11. #11
    Join Date
    Oct 2008
    Location
    Australia
    Posts
    271
    Not only does it use some of your energy input to go up and down instead of forward, it is kind of annoying when you stand up to pound up some nasty little stretch of hill and your forks are bobbing up and down, especially if you are on sealed surface at the time.

    That being said, I rarely, if ever, lock out my fork on either bike (even my urban commuterised hardtail - you never know when you are going to come across a kerb you need to huck) and on the odd occasion I do have the presence of mind to think to lock it out (it would have to be for a decent climb I knew was coming) I almost always forget to unlock it until I am in the middle of some hairy descent and wonder why it seems so ugly!

  12. #12
    Join Date
    Jun 2006
    Location
    Boise, Idaho
    Posts
    1,104
    Quote Originally Posted by bcandy View Post
    Interesting. Could you estimate how much it cut down on your power? Wouldn't this depend on how the suspension was adjusted? I would love the input of others on this issue. Since reading your thoughts, I've googled the issue and found that some riders don't bother with lockout even when their bike is equipped with it. Is it worth the additional cost?
    I have no idea how to estimate, but I knew it was happening. I felt like my bike was "squishing" under me rather than responding to the energy I was feeding it. When I was riding up a hill, it felt more like the bike wanted to go into the hill...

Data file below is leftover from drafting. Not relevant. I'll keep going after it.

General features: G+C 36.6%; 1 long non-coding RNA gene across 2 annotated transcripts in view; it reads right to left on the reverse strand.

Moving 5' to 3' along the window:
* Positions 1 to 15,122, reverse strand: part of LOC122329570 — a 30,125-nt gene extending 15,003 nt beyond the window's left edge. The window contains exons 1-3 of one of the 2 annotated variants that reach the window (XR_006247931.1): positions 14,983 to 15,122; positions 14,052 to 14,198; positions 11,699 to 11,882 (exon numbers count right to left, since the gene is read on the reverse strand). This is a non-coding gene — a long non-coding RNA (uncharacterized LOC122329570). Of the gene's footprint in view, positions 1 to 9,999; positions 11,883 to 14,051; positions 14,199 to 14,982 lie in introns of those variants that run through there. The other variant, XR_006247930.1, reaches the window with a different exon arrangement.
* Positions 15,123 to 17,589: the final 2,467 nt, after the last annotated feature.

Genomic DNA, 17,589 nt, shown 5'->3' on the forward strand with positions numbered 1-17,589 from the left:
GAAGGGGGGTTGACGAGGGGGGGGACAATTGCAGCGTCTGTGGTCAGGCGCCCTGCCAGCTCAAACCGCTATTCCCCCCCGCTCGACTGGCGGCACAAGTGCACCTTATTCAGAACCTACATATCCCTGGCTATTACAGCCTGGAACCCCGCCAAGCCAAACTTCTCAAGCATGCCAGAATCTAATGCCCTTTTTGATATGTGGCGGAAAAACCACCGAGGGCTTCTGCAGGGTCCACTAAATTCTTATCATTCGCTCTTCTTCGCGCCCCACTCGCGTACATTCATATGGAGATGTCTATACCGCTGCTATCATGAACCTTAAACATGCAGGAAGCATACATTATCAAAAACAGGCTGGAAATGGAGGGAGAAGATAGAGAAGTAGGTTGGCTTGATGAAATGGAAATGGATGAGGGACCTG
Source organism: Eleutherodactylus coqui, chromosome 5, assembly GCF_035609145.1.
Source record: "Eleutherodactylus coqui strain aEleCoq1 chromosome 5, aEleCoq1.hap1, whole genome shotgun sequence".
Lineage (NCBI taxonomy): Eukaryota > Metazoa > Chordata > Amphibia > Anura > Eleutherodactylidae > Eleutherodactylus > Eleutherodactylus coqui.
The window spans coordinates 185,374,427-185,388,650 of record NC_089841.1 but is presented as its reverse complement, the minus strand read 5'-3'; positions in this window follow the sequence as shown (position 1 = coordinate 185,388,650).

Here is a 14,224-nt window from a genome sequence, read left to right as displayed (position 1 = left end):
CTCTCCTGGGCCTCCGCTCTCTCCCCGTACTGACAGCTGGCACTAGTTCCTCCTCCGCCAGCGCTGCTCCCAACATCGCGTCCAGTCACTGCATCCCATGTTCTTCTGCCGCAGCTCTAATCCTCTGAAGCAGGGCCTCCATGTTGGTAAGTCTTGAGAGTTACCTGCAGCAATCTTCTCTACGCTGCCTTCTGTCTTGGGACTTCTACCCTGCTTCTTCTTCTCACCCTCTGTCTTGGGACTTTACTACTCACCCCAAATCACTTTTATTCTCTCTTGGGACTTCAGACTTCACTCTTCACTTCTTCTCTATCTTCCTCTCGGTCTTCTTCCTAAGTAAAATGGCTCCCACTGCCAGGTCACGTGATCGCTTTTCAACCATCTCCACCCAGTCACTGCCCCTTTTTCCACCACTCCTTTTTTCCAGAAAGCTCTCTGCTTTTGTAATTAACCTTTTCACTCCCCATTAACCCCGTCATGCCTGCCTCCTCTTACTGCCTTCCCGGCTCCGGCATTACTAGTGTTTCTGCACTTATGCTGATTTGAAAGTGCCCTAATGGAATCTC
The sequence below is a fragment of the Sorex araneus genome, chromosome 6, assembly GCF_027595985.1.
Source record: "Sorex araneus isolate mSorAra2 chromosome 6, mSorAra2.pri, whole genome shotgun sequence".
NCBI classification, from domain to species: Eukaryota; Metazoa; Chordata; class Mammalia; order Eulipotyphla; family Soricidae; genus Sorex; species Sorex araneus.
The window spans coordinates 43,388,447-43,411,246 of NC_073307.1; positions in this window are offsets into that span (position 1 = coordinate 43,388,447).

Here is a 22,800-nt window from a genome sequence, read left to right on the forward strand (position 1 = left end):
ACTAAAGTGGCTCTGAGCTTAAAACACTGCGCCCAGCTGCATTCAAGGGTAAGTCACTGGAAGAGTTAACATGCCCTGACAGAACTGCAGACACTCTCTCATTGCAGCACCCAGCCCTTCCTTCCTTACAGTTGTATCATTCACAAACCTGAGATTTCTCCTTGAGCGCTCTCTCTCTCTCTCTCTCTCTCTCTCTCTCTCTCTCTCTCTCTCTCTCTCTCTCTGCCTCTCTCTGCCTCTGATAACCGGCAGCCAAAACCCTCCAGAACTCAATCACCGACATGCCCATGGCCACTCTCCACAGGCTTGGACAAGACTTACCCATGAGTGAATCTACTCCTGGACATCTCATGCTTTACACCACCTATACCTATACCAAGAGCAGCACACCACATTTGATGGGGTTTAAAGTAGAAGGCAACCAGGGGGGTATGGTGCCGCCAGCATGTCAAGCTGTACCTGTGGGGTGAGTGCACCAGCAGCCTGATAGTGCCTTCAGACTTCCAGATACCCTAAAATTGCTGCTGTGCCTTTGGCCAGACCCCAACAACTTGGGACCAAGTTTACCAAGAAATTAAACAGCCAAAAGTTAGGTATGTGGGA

Perhaps different adjustment would make a difference, but my bike with the suspension fork isn't equipped that way...

    Karen in Boise

  13. #13
    Join Date
    May 2010
    Location
    Scotland!
    Posts
    66
    Quote Originally Posted by bcandy View Post
    Interesting. Could you estimate how much it cut down on your power? Wouldn't this depend on how the suspension was adjusted? I would love the input of others on this issue. Since reading your thoughts, I've googled the issue and found that some riders don't bother with lockout even when their bike is equipped with it. Is it worth the additional cost?
    I wouldn't say it makes the bike a complete no-no, just a little less versatile. On the bike I bought I can adjust the hardness of the suspension and lock it out. Locking out does make a huge difference to speed and ability to climb hills effectively. It depends whether it is something that bothers you. I spent a little more to allow the bike to last me longer.

    I don't lock the suspension out for every hill, just the ones where it's appropriate and I'm not carrying speed into it, because 90% of the time the roads where I live make suspension a necessity. But I do find it frustrating trying to climb a hill and I feel like all my input is compressing the suspension rather than propelling me up the hill.

    It's interesting that one of the bike shops told me to go for a hybrid with no front suspension! Glad I didn't take that advice now